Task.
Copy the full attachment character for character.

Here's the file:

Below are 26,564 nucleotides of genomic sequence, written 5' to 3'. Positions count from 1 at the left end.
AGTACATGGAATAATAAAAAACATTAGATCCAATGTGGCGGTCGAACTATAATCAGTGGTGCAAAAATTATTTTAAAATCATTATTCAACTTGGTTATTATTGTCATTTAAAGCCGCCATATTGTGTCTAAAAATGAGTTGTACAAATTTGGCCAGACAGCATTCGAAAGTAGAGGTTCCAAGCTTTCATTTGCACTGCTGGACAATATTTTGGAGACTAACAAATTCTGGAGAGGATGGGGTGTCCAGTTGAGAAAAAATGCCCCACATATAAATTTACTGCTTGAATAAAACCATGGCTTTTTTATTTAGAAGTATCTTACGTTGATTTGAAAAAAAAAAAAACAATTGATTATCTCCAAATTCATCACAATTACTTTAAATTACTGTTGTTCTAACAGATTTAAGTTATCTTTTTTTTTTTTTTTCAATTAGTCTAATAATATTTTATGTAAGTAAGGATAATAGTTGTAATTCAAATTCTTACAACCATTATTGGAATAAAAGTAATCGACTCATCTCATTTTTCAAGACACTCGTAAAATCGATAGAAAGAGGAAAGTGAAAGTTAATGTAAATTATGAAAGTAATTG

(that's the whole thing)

Below are 26,564 nucleotides of genomic sequence, written 5' to 3'. Positions count from 1 at the left end.
AGTACATGGAATAATAAAAAACATTAGATCCAATGTGGCGGTCGAACTATAATCAGTGGTGCAAAAATTATTTTAAAATCATTATTCAACTTGGTTATTATTGTCATTTAAAGCCGCCATATTGTGTCTAAAAATGAGTTGTACAAATTTGGCCAGACAGCATTCGAAAGTAGAGGTTCCAAGCTTTCATTTGCACTGCTGGACAATATTTTGGAGACTAACAAATTCTGGAGAGGATGGGGTGTCCAGTTGAGAAAAAATGCCCCACATATAAATTTACTGCTTGAATAAAACCATGGCTTTTTTATTTAGAAGTATCTTACGTTGATTTGAAAAAAAAAAAAACAATTGATTATCTCCAAATTCATCACAATTACTTTAAATTACTGTTGTTCTAACAGATTTAAGTTATCTTTTTTTTTTTTTTTCAATTAGTCTAATAATATTTTATGTAAGTAAGGATAATAGTTGTAATTCAAATTCTTACAACCATTATTGGAATAAAAGTAATCGACTCATCTCATTTTTCAAGACACTCGTAAAATCGATAGAAAGAGGAAAGTGAAAGTTAATGTAAATTATGAAAGTAATTG